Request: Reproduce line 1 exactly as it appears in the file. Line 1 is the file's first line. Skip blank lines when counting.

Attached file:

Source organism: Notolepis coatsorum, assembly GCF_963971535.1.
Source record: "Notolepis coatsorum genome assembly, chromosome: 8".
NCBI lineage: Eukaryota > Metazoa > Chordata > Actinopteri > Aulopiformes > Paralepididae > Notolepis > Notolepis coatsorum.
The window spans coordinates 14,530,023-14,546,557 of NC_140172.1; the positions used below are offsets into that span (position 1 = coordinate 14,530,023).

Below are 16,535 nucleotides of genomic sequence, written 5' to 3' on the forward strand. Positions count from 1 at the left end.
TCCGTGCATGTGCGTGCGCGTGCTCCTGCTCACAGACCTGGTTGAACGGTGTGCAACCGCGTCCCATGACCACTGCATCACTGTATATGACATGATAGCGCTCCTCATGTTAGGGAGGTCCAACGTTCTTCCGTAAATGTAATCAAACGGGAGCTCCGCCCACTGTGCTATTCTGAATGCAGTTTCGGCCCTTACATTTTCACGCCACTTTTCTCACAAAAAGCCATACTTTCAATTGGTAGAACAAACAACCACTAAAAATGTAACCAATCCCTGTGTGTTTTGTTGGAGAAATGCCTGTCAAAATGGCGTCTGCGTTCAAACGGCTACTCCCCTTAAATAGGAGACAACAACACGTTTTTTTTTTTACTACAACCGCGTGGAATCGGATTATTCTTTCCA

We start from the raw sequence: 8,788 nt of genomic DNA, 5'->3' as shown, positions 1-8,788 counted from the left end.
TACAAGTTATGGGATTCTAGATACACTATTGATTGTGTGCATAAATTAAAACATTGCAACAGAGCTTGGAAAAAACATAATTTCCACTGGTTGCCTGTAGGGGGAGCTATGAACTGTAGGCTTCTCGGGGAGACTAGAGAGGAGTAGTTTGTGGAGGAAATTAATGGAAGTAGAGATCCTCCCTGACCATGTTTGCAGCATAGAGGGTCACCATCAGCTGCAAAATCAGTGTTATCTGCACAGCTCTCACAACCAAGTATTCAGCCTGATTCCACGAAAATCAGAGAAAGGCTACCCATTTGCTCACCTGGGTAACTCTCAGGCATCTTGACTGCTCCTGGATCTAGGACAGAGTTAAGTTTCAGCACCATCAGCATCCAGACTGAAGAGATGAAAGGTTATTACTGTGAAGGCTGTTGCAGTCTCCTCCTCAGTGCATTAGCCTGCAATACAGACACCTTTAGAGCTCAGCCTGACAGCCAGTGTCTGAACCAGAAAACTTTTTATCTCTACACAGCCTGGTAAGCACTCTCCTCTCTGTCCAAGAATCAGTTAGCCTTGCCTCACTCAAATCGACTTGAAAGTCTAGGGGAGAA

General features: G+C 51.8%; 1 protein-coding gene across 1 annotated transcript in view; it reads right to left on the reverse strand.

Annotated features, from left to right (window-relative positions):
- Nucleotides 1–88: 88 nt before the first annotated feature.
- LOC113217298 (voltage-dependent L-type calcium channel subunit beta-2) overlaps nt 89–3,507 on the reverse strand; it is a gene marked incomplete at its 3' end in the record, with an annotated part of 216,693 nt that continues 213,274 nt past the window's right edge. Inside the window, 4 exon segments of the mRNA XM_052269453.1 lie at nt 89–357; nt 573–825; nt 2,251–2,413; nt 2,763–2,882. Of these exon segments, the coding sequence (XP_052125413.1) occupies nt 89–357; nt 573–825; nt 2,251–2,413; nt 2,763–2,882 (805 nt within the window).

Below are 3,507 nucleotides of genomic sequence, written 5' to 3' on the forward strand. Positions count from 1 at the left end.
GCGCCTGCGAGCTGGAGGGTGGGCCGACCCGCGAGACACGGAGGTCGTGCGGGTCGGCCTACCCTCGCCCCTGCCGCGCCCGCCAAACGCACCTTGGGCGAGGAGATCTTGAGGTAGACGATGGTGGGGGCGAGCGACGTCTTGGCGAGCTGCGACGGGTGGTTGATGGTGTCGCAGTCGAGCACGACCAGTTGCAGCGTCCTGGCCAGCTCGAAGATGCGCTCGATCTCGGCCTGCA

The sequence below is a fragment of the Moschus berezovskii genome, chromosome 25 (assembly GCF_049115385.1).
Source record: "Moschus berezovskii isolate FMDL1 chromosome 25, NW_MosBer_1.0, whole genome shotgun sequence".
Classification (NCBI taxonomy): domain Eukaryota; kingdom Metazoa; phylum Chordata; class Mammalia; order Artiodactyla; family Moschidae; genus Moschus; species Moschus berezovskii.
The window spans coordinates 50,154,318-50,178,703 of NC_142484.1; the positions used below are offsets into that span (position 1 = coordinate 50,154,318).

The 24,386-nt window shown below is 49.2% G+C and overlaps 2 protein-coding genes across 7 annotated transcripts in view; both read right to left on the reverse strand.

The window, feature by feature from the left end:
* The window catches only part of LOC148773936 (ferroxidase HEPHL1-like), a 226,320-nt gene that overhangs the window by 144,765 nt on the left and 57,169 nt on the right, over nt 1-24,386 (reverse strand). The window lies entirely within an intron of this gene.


Source organism: Notolepis coatsorum, assembly GCF_963971535.1.